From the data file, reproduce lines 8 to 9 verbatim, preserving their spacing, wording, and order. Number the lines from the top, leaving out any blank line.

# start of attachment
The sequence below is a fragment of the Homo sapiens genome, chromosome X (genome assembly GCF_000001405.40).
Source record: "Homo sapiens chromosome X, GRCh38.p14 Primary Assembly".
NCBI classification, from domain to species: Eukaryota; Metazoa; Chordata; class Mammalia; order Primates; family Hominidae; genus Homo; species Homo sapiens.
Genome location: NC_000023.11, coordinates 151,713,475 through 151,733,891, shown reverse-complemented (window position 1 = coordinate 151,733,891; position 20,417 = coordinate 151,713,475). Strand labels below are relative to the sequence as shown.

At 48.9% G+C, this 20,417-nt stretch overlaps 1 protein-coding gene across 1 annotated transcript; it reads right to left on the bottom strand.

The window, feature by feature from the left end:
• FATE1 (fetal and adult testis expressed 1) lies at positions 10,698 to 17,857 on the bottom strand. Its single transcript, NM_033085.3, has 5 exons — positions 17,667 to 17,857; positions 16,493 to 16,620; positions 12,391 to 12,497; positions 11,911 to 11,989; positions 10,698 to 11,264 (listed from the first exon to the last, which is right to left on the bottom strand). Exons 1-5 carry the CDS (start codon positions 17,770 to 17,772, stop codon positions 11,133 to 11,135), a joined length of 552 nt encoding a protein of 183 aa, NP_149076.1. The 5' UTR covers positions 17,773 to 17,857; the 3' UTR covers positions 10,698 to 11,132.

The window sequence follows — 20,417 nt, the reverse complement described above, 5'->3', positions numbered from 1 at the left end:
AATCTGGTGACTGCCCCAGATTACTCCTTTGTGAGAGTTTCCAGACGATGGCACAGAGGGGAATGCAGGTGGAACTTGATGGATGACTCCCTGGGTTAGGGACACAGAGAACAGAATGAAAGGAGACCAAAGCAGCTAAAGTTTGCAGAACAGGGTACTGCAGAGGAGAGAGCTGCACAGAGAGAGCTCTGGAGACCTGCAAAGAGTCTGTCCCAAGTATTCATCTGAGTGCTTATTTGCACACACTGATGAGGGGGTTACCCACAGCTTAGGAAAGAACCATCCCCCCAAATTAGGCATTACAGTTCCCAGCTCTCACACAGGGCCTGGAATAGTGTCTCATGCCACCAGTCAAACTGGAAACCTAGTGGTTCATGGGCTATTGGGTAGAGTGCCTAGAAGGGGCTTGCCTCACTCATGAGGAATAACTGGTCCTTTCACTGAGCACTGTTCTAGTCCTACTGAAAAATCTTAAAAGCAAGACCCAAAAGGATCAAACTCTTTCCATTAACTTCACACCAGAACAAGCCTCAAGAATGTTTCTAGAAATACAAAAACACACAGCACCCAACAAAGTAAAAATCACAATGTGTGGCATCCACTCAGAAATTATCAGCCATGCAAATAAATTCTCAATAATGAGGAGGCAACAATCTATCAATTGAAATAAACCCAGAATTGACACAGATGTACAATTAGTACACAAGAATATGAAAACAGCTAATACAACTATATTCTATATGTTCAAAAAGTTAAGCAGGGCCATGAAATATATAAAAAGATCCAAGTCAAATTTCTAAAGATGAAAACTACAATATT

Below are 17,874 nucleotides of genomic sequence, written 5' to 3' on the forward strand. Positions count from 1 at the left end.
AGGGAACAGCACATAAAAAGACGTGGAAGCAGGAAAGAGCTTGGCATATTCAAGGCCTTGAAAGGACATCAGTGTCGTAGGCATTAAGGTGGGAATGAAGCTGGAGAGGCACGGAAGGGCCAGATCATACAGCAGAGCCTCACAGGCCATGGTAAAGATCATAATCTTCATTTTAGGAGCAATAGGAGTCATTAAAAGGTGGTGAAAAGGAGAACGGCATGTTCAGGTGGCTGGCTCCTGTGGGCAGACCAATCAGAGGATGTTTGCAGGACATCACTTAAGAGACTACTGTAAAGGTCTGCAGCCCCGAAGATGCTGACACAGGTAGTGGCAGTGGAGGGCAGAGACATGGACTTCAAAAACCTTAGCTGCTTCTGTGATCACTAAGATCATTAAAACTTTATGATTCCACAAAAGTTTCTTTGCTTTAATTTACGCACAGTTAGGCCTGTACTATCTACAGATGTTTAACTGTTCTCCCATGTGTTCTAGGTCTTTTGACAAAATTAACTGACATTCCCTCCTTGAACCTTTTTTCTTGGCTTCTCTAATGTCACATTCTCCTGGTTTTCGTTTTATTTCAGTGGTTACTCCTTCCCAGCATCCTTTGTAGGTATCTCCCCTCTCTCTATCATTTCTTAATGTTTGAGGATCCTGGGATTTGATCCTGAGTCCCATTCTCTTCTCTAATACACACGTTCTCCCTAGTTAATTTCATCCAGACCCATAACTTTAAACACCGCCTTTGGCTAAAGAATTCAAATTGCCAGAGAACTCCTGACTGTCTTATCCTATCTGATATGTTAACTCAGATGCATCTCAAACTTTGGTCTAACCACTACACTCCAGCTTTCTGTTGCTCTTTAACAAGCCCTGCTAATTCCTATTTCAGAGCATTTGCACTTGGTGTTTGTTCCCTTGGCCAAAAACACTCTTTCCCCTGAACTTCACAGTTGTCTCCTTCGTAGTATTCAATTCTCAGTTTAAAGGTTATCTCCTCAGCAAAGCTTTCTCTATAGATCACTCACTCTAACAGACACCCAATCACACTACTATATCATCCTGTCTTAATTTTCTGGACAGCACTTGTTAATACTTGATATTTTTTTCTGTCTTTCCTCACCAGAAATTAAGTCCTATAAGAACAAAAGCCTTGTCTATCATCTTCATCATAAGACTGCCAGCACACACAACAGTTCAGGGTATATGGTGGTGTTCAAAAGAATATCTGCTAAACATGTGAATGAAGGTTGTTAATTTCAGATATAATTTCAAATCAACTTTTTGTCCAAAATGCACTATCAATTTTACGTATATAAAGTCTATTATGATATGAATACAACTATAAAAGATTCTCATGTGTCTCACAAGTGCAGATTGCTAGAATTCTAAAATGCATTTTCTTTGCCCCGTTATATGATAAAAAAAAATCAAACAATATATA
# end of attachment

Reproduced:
The window sequence follows — 20,417 nt, the reverse complement described above, 5'->3', positions numbered from 1 at the left end:
AATCTGGTGACTGCCCCAGATTACTCCTTTGTGAGAGTTTCCAGACGATGGCACAGAGGGGAATGCAGGTGGAACTTGATGGATGACTCCCTGGGTTAGGGACACAGAGAACAGAATGAAAGGAGACCAAAGCAGCTAAAGTTTGCAGAACAGGGTACTGCAGAGGAGAGAGCTGCACAGAGAGAGCTCTGGAGACCTGCAAAGAGTCTGTCCCAAGTATTCATCTGAGTGCTTATTTGCACACACTGATGAGGGGGTTACCCACAGCTTAGGAAAGAACCATCCCCCCAAATTAGGCATTACAGTTCCCAGCTCTCACACAGGGCCTGGAATAGTGTCTCATGCCACCAGTCAAACTGGAAACCTAGTGGTTCATGGGCTATTGGGTAGAGTGCCTAGAAGGGGCTTGCCTCACTCATGAGGAATAACTGGTCCTTTCACTGAGCACTGTTCTAGTCCTACTGAAAAATCTTAAAAGCAAGACCCAAAAGGATCAAACTCTTTCCATTAACTTCACACCAGAACAAGCCTCAAGAATGTTTCTAGAAATACAAAAACACACAGCACCCAACAAAGTAAAAATCACAATGTGTGGCATCCACTCAGAAATTATCAGCCATGCAAATAAATTCTCAATAATGAGGAGGCAACAATCTATCAATTGAAATAAACCCAGAATTGACACAGATGTACAATTAGTACACAAGAATATGAAAACAGCTAATACAACTATATTCTATATGTTCAAAAAGTTAAGCAGGGCCATGAAATATATAAAAAGATCCAAGTCAAATTTCTAAAGATGAAAACTACAATATT